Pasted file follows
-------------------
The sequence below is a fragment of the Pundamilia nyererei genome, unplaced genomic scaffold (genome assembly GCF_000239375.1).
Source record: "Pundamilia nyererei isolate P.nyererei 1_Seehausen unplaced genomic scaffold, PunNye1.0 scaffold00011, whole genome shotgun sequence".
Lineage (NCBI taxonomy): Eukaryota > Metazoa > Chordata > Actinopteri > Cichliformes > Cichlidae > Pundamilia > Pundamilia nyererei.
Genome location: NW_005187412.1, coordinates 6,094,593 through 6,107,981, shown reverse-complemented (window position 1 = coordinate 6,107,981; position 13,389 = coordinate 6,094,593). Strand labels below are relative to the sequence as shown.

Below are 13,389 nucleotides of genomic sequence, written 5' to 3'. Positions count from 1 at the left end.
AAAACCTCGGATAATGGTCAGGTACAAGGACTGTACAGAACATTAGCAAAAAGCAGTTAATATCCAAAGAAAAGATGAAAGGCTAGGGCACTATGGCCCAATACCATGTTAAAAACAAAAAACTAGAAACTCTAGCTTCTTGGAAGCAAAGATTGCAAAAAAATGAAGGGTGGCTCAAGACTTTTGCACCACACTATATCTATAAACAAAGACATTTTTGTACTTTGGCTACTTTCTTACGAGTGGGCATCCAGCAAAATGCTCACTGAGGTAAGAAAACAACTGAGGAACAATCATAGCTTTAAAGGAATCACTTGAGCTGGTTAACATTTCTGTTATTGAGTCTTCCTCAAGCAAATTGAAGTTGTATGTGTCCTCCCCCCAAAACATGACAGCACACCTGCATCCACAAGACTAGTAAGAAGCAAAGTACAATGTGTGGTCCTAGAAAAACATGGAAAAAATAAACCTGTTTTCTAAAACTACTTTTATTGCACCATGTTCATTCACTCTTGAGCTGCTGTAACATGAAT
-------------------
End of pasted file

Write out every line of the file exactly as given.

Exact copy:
The sequence below is a fragment of the Pundamilia nyererei genome, unplaced genomic scaffold (genome assembly GCF_000239375.1).
Source record: "Pundamilia nyererei isolate P.nyererei 1_Seehausen unplaced genomic scaffold, PunNye1.0 scaffold00011, whole genome shotgun sequence".
Lineage (NCBI taxonomy): Eukaryota > Metazoa > Chordata > Actinopteri > Cichliformes > Cichlidae > Pundamilia > Pundamilia nyererei.
Genome location: NW_005187412.1, coordinates 6,094,593 through 6,107,981, shown reverse-complemented (window position 1 = coordinate 6,107,981; position 13,389 = coordinate 6,094,593). Strand labels below are relative to the sequence as shown.

Below are 13,389 nucleotides of genomic sequence, written 5' to 3'. Positions count from 1 at the left end.
AAAACCTCGGATAATGGTCAGGTACAAGGACTGTACAGAACATTAGCAAAAAGCAGTTAATATCCAAAGAAAAGATGAAAGGCTAGGGCACTATGGCCCAATACCATGTTAAAAACAAAAAACTAGAAACTCTAGCTTCTTGGAAGCAAAGATTGCAAAAAAATGAAGGGTGGCTCAAGACTTTTGCACCACACTATATCTATAAACAAAGACATTTTTGTACTTTGGCTACTTTCTTACGAGTGGGCATCCAGCAAAATGCTCACTGAGGTAAGAAAACAACTGAGGAACAATCATAGCTTTAAAGGAATCACTTGAGCTGGTTAACATTTCTGTTATTGAGTCTTCCTCAAGCAAATTGAAGTTGTATGTGTCCTCCCCCCAAAACATGACAGCACACCTGCATCCACAAGACTAGTAAGAAGCAAAGTACAATGTGTGGTCCTAGAAAAACATGGAAAAAATAAACCTGTTTTCTAAAACTACTTTTATTGCACCATGTTCATTCACTCTTGAGCTGCTGTAACATGAAT